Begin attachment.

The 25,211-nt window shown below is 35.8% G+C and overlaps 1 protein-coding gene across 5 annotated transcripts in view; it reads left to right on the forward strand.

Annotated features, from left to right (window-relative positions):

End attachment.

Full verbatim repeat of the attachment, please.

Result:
The 25,211-nt window shown below is 35.8% G+C and overlaps 1 protein-coding gene across 5 annotated transcripts in view; it reads left to right on the forward strand.

Annotated features, from left to right (window-relative positions):